Australia Awards – Cambodia

Mrs So Phina, Researcher, Cambodian Development Research Institute
Updated: 2013

Helping girls achieve their potential

Australia Awards graduate and researcher with the Cambodian Development Research Institute (CDRI), Cambodia’s leading independent development policy research institute, Mrs So Phina, is currently undertaking research into child domestic labour.

“My research right now advocates for a better life for domestic and child domestic workers”, Mrs So Phina said. “And my current role relies a lot on the skills I learned from my Australian University studies.”

After applying many times, she was eventually successful in gaining a two-year scholarship to complete her Master’s in Social Work at RMIT – the Royal Melbourne Institute  of Technology.

“So I went to Australia in 2011 and came back in late-2012. Before coming to Australia I worked with various NGOs who focussed on child rights, counselling, and programs that protect children from abuse and trafficking.”

Born and raised in Pursat Province – about 200 kilometres from Phnom Penh – she completed her undergraduate degree in Psychology at the Royal University of Phnom Penh, a leading university in Cambodia and volunteered in her spare time at the  Centre for Child Mental Health in Ta Khmao, Kandal Province. Mrs Phina said that Cambodia needs people with a better education, and to empower women and girls  to reach their highest potential.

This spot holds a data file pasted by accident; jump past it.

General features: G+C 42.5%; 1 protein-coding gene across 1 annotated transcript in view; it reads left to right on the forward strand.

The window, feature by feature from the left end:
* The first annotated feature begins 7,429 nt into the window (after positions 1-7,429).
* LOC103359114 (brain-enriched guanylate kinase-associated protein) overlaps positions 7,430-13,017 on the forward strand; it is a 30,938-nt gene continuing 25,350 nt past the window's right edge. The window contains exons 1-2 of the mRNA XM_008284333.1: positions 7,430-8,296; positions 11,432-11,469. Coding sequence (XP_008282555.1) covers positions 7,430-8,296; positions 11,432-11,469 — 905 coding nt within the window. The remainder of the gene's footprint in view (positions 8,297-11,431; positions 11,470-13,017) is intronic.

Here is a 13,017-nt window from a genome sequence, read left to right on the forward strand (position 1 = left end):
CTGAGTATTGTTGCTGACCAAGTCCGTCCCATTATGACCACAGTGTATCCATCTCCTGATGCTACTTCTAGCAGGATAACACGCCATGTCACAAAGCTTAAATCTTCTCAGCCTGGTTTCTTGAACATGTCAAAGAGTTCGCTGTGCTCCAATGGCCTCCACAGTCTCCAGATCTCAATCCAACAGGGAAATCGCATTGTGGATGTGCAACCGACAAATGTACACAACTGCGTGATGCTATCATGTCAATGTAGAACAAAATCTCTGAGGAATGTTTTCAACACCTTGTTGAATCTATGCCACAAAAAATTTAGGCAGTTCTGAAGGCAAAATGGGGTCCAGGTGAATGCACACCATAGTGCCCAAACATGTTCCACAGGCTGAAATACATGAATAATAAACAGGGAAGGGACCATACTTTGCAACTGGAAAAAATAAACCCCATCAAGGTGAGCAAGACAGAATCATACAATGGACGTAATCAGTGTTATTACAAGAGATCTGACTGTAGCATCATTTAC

Mrs So Phina admits she was quite confused when she first applied for an Australia Award, because she had no idea what Australia would look like, or what sort of support she could expect to find in the community. Nevertheless, with motivation, and encouragement and success stories from her friends, she decided to apply for a scholarship in Australia.

“I had done some comparisons between Queensland, and Melbourne and Adelaide and asked questions of people who had lived there before, so that I could make a very good decision… All the same, it was challenging.”

Mrs So Phina, whose husband and two young children joined her in Australia after six months, still has good connections with her tutors, Australian friends, and Cambodian students still in Australia completing their Masters, or PhD studies.

“It is important for potential Australia Award applicants to know just how very, very helpful Australian tutors and lecturers are. I was told that I must speak to them when struggling with any subjects, or need their help, so I approached them, and it really worked. They helped me a lot.”